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Abolition Now! Ten Years of Strategy and Struggle Against the Prison Industrial Complex

£10.00

5.0 average, based on 1 reviews

Manufacturer: AK Press

Product Information

As of 2007, over seven million people lived under the control of U.S. jail, prison, probation, or parole systems—the vast majority of them people of color and young people. Between 2000 and 2007, Congress added 454 new offences to the Federal criminal code. Policing at all levels is increasingly militarized and demands more and more resources. The crisis shows no signs of slowing. For a decade, Critical Resistance has organized to abolish the reliance on imprisonment, policing, and surveillance, seeing the prison industrial complex not as a broken system to be "fixed," but a well-oiled machine that must be eliminated entirely. Published in honor of Critical Resistance's tenth anniversary, Abolition Now! reflects the themes Dismantle, Change, and Build. It presents bold strategies to create a stronger movement of people committed to PIC abolition and build healthy communities free from surveillance, policing, and imprisonment.

Contributors Include: Incite! Women of Color Against Violence, David Gilbert, Martha Escobar, Liz Samuels and David Stein, Dylan Rodríguez, and Eddy Zheng.

Edited by the CR-10 Publications Collective. AK Press, 2008.


"As new and more virulent articulations of imprisonment, policing, and surveillance have grown over the past decade, one thing remains clear: the prison industrial complex must be abolished. Critical Resistance is a leading voice in the movement for abolition and the pieces in this collection are powerful tools for both long-time activists and those brand new to the movement for abolition now!" —Angela Y. Davis, author of Are Prisons Obsolete?

"Abolition does not just demand that we close prisons; it demands that we open the means by which all people can live lives of security, opportunity, and beauty. A decade has passed since Critical Resistance expanded and redefined anti-prison activism. The new movement has grown, but the prison industrial complex continues to eat us alive. Read this book to find out what is happening, and how to fight on every front against prison as a deadly, catch-all response to social, economic, cultural, and political problems." —Ruthie Gilmore, author of Golden Gulag: Prisons, Surplus, Crisis, and Opposition in Globalizing California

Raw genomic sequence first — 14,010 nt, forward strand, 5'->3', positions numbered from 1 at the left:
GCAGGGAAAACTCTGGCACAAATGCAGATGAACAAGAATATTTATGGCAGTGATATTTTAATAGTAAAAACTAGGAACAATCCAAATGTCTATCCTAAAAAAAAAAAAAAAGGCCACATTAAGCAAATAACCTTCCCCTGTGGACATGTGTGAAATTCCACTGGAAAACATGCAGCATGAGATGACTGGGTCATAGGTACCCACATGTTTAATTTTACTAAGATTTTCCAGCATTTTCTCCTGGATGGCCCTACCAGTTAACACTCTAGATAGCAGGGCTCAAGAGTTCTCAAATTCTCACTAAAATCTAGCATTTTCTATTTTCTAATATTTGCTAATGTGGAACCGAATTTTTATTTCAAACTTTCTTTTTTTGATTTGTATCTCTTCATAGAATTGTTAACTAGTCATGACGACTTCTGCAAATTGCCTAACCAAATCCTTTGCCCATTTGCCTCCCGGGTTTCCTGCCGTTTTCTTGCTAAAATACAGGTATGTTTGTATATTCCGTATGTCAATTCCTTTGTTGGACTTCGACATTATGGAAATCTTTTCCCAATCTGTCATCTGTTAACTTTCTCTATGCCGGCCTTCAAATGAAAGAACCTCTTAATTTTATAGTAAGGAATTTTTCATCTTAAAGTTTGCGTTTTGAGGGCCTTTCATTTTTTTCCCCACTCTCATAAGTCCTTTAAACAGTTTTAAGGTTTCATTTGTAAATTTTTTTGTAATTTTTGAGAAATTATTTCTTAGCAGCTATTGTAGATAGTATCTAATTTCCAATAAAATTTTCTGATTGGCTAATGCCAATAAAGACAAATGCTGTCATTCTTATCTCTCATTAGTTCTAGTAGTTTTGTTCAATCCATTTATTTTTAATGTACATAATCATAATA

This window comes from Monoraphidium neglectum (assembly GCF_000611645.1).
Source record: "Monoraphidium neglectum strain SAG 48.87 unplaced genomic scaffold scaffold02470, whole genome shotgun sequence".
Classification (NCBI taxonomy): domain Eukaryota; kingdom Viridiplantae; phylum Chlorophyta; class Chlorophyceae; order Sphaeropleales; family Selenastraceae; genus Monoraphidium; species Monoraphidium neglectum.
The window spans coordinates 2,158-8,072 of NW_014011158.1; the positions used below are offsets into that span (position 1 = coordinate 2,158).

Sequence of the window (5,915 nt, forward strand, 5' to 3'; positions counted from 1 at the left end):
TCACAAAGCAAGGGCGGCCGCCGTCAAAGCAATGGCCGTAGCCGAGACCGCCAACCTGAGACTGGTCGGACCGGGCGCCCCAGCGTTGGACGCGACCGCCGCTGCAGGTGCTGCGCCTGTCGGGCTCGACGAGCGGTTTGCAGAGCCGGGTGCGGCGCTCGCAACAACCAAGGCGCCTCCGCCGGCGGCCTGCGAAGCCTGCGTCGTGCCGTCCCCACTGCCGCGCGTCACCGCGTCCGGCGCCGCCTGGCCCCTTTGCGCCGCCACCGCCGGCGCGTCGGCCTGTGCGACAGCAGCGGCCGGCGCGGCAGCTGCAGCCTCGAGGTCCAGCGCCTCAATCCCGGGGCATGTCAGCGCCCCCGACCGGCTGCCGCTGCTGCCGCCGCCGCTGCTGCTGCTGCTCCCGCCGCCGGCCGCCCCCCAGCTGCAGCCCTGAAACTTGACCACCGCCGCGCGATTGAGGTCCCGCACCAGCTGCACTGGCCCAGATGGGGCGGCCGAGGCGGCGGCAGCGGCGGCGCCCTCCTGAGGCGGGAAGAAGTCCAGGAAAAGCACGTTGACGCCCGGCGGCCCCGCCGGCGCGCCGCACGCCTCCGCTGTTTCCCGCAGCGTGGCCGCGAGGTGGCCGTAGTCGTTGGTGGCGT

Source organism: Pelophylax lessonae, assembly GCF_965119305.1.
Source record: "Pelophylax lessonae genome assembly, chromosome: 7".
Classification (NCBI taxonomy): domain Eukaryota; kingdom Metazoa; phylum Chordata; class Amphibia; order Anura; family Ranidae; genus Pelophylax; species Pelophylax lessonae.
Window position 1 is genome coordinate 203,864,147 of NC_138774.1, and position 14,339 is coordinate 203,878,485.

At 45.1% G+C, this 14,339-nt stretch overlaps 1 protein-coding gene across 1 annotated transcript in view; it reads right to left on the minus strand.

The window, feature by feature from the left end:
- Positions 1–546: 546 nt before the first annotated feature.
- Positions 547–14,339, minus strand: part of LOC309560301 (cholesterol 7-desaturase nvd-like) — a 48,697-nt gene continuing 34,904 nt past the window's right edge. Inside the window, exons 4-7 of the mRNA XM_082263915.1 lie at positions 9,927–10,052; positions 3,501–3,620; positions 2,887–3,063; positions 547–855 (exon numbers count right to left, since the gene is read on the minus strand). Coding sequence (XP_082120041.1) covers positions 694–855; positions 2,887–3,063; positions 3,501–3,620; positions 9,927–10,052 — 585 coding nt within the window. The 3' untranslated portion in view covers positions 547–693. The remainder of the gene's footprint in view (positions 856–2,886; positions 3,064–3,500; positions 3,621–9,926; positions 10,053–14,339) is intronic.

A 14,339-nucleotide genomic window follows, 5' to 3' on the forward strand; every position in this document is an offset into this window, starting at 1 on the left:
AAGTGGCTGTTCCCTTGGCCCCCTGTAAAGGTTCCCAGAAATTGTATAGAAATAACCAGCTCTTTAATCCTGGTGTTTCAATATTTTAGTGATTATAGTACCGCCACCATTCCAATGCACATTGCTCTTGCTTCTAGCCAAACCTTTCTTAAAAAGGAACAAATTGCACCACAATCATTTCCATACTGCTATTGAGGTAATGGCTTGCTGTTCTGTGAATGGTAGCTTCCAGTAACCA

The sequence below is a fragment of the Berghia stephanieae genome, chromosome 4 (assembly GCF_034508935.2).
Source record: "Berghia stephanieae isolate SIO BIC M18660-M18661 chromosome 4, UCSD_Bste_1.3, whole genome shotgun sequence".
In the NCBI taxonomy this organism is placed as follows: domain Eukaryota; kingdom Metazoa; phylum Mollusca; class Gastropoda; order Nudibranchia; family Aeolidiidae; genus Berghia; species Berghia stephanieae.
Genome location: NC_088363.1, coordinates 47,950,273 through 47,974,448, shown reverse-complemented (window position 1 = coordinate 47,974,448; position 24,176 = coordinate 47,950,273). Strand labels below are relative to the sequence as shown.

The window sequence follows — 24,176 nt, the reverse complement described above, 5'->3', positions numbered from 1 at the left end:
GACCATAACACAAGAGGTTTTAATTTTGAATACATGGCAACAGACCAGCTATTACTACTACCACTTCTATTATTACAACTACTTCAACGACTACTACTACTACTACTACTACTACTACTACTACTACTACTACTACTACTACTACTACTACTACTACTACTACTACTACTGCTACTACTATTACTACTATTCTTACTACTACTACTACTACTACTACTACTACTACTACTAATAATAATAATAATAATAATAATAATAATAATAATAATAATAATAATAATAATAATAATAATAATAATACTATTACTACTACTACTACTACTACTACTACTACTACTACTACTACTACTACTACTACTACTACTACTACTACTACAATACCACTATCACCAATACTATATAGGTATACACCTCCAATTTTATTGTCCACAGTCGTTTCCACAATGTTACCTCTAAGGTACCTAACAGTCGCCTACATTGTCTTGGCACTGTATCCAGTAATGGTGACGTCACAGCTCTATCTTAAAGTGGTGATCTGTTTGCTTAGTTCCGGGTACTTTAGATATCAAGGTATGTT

"Critical Resistance has formulated an inspiring politics of abolition. Its framework, as these splendid essays testify, demand that our organizing does not install new obstacles while attempting to remove old ones. It insists that we have the strength to dream bigger and fight smarter. This book illuminates our imagination in the struggle for liberation." —Dan Berger, author of Outlaws of America: The Weather Underground and the Politics of Solidarity

Product Code: 9781904859963

Customer Reviews

Average Rating: 5

Abolition now!

When I started reading this book I did get the impression that it might, like some areas of the American left, focus its analysis only on the most oppressed/exploited group and identifying the ways they are worse off than the rest of the oppressed/exploited rather than identifying commonalities in exploitation/oppression in order to destroy them. This characteristic itself seems to have divided some radical groups in the States. However I was mistaken. With 2,300,000 prisoners, super maximum security prisons, extensive prison privatisation and very heavy targeted policing the US appears to be the prime place for prison abolitionism to thrive. This book demonstrates the irrefutable logic behind the abolitionist stance and has some truly outstanding pieces on prisons with the essay 'No one is Criminal' by Martha Escobar and RaeDeen Keahiolalo-Karasuda’s essay on Hawaii standing out. As such it is a great remedy to the mass media's demand for more punitive punishments despite their total failure at meeting even their own paltry self professed goals. The linking of the 'Prison Industrial Complex' with policing strategies and broader social, political and economic structures makes this book absolutely shine at times. As it is a collection there are some pieces that are noticeably weaker and more emotive though this does not undermine the book as a whole which is top quality. This book is recommended for those who have been in conversations with those who believe prisons and crime is a weak point in anarchism’s programme and, as this clearly demonstrates, it's not. It's a strength. It also gives good points for organisations in the UK which is facing announcements on record prison numbers, prison privatisation and frothing at the mouth calls for harsher punishments throughout the mass media. Recommended.

Anonymous :: May 24 2010, 20:54 PM

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